Although presented as spiritually neutral, the origins and goals of mindfulness belie that stance. Many are not aware that the true goal of Buddhism, nirvana, is not some kind of Buddhist heaven, but is actually the state one reaches when one has shed all attachments and illusions, thus freeing oneself from desire and rebirth. Nirvana means “to extinguish” and is the state of cessation of desire and illusion, and therefore of suffering. What is this state like? Buddhism offers no clear answer.


Susan Kaiser Greenland, author of The Mindful Child, has been teaching mindfulness and promoting it in inner city schools through her foundation, Inner Kids Foundation. In an interview, Greenland said this about the link of mindfulness to Buddhism:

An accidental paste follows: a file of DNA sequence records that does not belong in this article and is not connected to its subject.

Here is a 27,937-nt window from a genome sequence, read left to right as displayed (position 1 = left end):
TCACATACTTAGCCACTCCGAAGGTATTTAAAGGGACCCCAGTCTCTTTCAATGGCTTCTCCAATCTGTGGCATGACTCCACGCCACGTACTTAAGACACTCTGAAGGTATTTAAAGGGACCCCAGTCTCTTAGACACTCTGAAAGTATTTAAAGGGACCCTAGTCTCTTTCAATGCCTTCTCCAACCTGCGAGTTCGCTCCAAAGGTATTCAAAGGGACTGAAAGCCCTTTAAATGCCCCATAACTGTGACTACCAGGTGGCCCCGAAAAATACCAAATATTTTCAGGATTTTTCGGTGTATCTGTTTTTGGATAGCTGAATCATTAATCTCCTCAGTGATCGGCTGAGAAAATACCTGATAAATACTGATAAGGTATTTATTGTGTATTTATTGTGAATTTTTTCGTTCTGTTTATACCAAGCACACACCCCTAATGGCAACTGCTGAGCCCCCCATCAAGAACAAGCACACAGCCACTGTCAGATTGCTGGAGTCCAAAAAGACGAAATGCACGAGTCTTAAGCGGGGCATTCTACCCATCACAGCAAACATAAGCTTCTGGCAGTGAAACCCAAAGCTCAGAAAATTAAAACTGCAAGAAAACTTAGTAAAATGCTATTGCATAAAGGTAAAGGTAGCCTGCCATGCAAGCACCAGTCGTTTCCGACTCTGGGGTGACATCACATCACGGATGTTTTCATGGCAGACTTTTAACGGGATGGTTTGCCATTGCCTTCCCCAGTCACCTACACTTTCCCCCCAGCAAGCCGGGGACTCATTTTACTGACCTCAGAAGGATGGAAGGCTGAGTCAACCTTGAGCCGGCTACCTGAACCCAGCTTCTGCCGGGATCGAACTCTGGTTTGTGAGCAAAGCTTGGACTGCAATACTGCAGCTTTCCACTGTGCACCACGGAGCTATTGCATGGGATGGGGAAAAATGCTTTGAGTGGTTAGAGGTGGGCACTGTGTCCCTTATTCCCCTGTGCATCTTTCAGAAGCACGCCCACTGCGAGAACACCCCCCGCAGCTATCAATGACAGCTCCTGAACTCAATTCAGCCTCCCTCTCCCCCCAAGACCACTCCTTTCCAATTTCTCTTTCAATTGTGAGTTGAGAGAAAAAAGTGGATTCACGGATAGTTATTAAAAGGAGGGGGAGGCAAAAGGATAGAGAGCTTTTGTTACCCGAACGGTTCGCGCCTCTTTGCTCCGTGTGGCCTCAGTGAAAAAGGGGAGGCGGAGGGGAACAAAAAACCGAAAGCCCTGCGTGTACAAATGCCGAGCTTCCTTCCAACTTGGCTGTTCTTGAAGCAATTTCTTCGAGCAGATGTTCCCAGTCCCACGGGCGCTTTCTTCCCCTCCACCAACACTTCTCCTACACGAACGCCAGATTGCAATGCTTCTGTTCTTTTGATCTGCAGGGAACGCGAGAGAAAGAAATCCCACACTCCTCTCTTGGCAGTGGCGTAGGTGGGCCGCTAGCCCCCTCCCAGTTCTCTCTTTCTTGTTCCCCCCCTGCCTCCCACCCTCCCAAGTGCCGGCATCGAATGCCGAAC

“The Buddhist foundations/applications of the secular mindfulness work can be a great strength rather than an Achilles heel if reframed as a well-established, evidence based training protocol shown to reduce stress, improve immune function, develop executive function and attention with measurable results when it comes to changes not just in the health and wellness of the individual but also in the likelihood of an individual who has undergone that training in engaging in social, compassionate action.”


She acknowledges that Buddhism is the foundation of Mindfulness, but implies that if Mindfulness can be “reframed” using terms related to mental health and stress reduction, then the messy religion issue can be circumvented.